So, let’s say that you’ve just written this awesome new article. You’ve gone ahead and posted it on your website or blog, and now you’re looking to share it with all of your Facebook fans — a simple matter of posting a link on your FB page and that’s all there is to it, right?
Well, not so fast — if you go ahead and post without due preparation, the results may not be exactly as you’d intended.
The problem is, unless you tell Facebook specifically what you want it to display, it will default to your page’s existing HTML title and description meta tags.
As well, if no title or description meta tags are found, it will basically just scrape what it needs from the body of the page.
In terms of thumbnail images, although you are given the option of choosing one of the image files found in the body of the page, chances are pretty good that those options will be less than suitable for your purposes.
OG Meta Tags — Basic Usage:
Facebook employs a technology known as the Open Graph Protocol — this allows you to specify the exact text and graphic to display in your link. It’s fairly easy to customize Facebook links with og: meta tags — all you have to do is add the following into the <head> section of your page. Of course, remember to substitute the content=”…” values with your own text:
<meta property="og:title" content="Dave's Tremendously Awesome New Article" /> <meta property="og:type" content="article" /> <meta property="og:url" content="http://www.mysite.com/" /> <meta property="og:image" content= "http://www.mysite.com/OGlogo.jpg" /> <meta property="og:site_name" content="Warp Seven Blog" /> <meta property="og:description" content="Cool Facebook Links Using OG Meta Tags." />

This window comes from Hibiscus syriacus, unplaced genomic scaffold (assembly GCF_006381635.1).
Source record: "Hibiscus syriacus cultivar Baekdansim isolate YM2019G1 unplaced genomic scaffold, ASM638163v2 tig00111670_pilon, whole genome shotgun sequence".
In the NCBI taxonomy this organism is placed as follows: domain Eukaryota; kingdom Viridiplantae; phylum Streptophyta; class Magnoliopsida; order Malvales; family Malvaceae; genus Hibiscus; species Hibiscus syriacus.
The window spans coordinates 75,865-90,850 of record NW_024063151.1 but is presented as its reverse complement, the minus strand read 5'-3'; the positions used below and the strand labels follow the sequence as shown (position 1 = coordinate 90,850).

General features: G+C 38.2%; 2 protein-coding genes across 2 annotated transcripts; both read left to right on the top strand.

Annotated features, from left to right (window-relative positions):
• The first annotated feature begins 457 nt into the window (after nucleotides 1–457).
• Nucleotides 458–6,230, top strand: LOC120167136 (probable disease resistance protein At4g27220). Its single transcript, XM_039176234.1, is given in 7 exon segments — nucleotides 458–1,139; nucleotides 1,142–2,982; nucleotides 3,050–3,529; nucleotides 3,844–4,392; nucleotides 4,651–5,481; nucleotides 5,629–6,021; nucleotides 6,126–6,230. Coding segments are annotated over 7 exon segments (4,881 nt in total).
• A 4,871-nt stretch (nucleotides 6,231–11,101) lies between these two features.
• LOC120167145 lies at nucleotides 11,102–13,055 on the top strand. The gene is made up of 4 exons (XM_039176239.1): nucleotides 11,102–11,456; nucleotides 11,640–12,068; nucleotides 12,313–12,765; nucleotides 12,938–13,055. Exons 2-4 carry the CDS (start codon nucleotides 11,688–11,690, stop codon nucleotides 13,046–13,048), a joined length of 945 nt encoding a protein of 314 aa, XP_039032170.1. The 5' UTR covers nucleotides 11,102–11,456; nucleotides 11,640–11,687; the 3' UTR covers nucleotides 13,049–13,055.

Now, the resulting link will display in Facebook exactly the way you want it to — the title, description and thumbnail image are all completely under your control. The link below is to the same page, the only difference is that the Open Graph meta tags have been added:
Note that WordPress users have the option of installing Yoast’s excellent WordPress SEO Plugin, which features support for Open Graph meta data, as well as Twitter Cards.
I’ll be taking a closer look at this in the very near future, and will post my findings right here, so stay tuned!
One final note, if you’re experimenting with this you’ll probably run into a situation where your links do not appear to be changing, regardless of any tweaks you make to your code.
The reason, I’ve discovered, is that Facebook actually caches the page you submit as a link — to empty the cache, go to their debugger page, enter your URL and then hit the ‘debug’ button.